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How can you resist it?

Mamma Mia! is a fizzy burst of entertainment, but somehow the ABBA of it all gets lost

Some of the most infectious pop of the ‘70s comes to life in a show that resembles a casual farce. Photo credit: Kat Dollarhide

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Every now and again, it's fun to remember that ABBA -- the Swedish pop band responsible for some of the biggest hits in the history of pop music -- was once offered one billion dollars to reunite for a tour, and they turned it down. This offer was made in the year 2000, after ABBA's music had begun to make a resurgence in the zeitgeist, attracting new legions of fans, and reminding older admirers of what made their music so special. This also came after Mamma Mia!, a jukebox musical based on the music of ABBA, had its London premiere, where it soon became a monster hit.

A film adaptation and its inevitable sequel later, Mamma Mia! has arrived at Tacoma Musical Playhouse, expectedly bursting with a sort of fizzy glee. This is a show that places a firm emphasis on capital "e" Entertainment, with a featherweight plot buoyed even further by some of the most ebullient pop music of the ‘70s. The story plays like a farce on muscle relaxants: young bride-to-be Sophie (Maggie Barry) has, unbeknownst to her mother Donna (Linda Palacios), invited three men to her wedding, believing one of them to be her long-lost father, and hoping to suss out who in time for dad to walk her down the aisle. While this could set up many wacky hijinks, the show is too relaxed for much slamming of doors (and with the show set on an idyllic Greek island, the characters seem more inclined to go with the flow).

The three suspected fathers include Australian adventurer Bill Austin (Sam Barker), British fussbudget Harry Bright (Gary Chambers), and American romantic Sam Carmichael (normally played by Scott Polovitch-Davis, but portrayed at my showing by Jonathan Bill). It doesn't take long for these guys to figure out why they've been invited to stay at a resort on an island where they had all previously been 20 years ago. Donna, proprietor of the resort and mother of Sophie, has long since abandoned the carefree days of her youth, committing herself to her business and walling herself off from love. What can mend her heart? Why, the purifying power of ABBA!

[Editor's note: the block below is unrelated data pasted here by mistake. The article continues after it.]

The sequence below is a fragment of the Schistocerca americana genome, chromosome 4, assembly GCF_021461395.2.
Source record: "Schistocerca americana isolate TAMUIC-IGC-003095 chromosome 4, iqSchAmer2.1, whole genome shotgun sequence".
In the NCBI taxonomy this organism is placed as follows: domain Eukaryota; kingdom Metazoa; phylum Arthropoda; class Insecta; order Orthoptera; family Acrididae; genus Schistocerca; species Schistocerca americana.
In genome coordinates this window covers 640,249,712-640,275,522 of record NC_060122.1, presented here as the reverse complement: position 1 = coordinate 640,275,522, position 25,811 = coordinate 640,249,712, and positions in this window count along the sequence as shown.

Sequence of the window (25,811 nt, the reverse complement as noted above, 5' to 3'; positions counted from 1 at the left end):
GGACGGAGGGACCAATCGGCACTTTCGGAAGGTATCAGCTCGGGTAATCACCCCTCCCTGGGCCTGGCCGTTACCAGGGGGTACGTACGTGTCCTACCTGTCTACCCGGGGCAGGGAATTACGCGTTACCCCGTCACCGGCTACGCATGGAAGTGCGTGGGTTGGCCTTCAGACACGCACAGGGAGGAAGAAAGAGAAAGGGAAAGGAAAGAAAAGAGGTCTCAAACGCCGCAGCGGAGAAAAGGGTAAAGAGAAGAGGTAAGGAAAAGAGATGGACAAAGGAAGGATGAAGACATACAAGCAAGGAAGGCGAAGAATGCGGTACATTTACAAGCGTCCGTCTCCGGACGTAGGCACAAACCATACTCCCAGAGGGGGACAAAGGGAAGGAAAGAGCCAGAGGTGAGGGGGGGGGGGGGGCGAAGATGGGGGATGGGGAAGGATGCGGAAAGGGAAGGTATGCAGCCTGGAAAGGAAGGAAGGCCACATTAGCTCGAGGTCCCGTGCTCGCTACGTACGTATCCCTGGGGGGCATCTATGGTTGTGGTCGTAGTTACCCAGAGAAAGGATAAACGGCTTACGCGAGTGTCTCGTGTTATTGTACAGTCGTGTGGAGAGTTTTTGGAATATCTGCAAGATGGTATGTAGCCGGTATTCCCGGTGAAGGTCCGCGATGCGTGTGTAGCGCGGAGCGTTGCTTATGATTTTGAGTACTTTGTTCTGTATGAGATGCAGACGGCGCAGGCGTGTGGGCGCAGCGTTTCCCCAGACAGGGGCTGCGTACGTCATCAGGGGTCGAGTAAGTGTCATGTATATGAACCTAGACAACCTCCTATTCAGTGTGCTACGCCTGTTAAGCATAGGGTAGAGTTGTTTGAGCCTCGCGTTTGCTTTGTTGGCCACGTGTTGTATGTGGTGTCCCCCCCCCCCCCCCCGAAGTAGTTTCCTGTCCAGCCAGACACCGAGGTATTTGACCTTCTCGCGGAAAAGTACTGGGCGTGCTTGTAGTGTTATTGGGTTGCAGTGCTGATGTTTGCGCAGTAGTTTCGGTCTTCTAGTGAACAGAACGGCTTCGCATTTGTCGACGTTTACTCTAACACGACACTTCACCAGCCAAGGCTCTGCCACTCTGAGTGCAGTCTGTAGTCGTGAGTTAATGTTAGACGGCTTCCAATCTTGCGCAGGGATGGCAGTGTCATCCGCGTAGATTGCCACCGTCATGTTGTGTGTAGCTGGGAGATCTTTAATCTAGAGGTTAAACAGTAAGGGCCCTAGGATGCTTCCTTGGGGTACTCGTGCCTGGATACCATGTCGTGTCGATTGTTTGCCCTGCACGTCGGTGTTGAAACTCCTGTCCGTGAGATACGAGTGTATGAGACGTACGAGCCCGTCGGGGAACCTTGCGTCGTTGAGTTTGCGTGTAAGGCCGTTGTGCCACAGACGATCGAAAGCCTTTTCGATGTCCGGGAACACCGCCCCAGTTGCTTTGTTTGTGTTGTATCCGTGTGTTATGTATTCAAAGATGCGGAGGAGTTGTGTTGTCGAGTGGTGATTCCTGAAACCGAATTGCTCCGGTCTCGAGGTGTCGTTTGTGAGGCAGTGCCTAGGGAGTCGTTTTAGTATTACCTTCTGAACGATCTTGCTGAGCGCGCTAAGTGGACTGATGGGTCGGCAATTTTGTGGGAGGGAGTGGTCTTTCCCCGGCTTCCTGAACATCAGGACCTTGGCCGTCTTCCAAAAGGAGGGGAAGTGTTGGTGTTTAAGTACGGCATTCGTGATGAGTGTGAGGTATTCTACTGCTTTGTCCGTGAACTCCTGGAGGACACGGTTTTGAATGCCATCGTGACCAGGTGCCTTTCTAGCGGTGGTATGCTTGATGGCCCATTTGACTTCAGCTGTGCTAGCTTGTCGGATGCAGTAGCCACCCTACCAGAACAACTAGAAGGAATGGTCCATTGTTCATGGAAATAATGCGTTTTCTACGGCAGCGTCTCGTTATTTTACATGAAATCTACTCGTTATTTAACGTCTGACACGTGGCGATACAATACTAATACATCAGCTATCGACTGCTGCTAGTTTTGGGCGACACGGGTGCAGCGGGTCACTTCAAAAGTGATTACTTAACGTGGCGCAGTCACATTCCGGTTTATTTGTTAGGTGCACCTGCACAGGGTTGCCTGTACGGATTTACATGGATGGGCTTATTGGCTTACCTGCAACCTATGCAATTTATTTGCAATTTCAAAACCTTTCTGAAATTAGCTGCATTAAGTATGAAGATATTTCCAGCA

There's a lot to love about Mamma Mia!, from the healthy doses of humor to the unexpectedly effective emotional beats. In fact, I found myself enjoying the dialogue portions, on average, more than the musical numbers. Unfortunately, some songs are not suited to being replicated with a live band, as was the case with this TMP production. ABBA is a group that possesses a positively sparkling sound, on record, and is let down in trying to replicate that sheen in a live setting. All credit in the world is due to TMP's orchestra, but this may be the one instance when utilizing a karaoke track might have been a better choice.

The performances are uniformly charming, easily capturing the charisma of this show, and Jon Douglas Rake once again does well directing and choreographing such a demanding production. My reservations with instrumentation aside, this is still a crowd-pleaser.

MAMMA MIA!, 7:30 p.m., Friday-Saturday; 2 p.m., Saturday-Sunday; 7:30 p.m., Thursday, Aug. 1; through Aug. 4, Tacoma Musical Playhouse, 7116 Sixth Ave., Tacoma, $22-$31, 253.565.6867,

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